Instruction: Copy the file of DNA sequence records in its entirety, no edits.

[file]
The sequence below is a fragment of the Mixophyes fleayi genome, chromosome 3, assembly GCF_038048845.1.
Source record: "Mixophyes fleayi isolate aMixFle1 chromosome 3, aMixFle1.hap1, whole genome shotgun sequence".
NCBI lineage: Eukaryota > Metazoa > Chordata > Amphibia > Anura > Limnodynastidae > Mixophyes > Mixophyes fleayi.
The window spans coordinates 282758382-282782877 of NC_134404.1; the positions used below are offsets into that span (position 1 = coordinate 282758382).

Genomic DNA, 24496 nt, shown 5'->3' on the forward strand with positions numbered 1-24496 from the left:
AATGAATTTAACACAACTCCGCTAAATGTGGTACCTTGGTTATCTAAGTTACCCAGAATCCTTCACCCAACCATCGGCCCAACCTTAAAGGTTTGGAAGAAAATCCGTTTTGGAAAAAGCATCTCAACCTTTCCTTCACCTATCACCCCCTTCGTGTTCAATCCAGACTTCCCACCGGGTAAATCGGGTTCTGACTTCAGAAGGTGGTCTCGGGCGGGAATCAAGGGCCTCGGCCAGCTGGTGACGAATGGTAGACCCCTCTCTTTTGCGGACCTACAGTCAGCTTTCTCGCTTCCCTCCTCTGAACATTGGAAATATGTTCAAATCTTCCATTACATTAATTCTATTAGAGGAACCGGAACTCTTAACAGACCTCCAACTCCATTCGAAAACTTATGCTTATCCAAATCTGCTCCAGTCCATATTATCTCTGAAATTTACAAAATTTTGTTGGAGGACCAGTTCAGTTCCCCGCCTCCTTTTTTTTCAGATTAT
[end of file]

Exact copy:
The sequence below is a fragment of the Mixophyes fleayi genome, chromosome 3, assembly GCF_038048845.1.
Source record: "Mixophyes fleayi isolate aMixFle1 chromosome 3, aMixFle1.hap1, whole genome shotgun sequence".
NCBI lineage: Eukaryota > Metazoa > Chordata > Amphibia > Anura > Limnodynastidae > Mixophyes > Mixophyes fleayi.
The window spans coordinates 282758382-282782877 of NC_134404.1; the positions used below are offsets into that span (position 1 = coordinate 282758382).

Genomic DNA, 24496 nt, shown 5'->3' on the forward strand with positions numbered 1-24496 from the left:
AATGAATTTAACACAACTCCGCTAAATGTGGTACCTTGGTTATCTAAGTTACCCAGAATCCTTCACCCAACCATCGGCCCAACCTTAAAGGTTTGGAAGAAAATCCGTTTTGGAAAAAGCATCTCAACCTTTCCTTCACCTATCACCCCCTTCGTGTTCAATCCAGACTTCCCACCGGGTAAATCGGGTTCTGACTTCAGAAGGTGGTCTCGGGCGGGAATCAAGGGCCTCGGCCAGCTGGTGACGAATGGTAGACCCCTCTCTTTTGCGGACCTACAGTCAGCTTTCTCGCTTCCCTCCTCTGAACATTGGAAATATGTTCAAATCTTCCATTACATTAATTCTATTAGAGGAACCGGAACTCTTAACAGACCTCCAACTCCATTCGAAAACTTATGCTTATCCAAATCTGCTCCAGTCCATATTATCTCTGAAATTTACAAAATTTTGTTGGAGGACCAGTTCAGTTCCCCGCCTCCTTTTTTTTCAGATTAT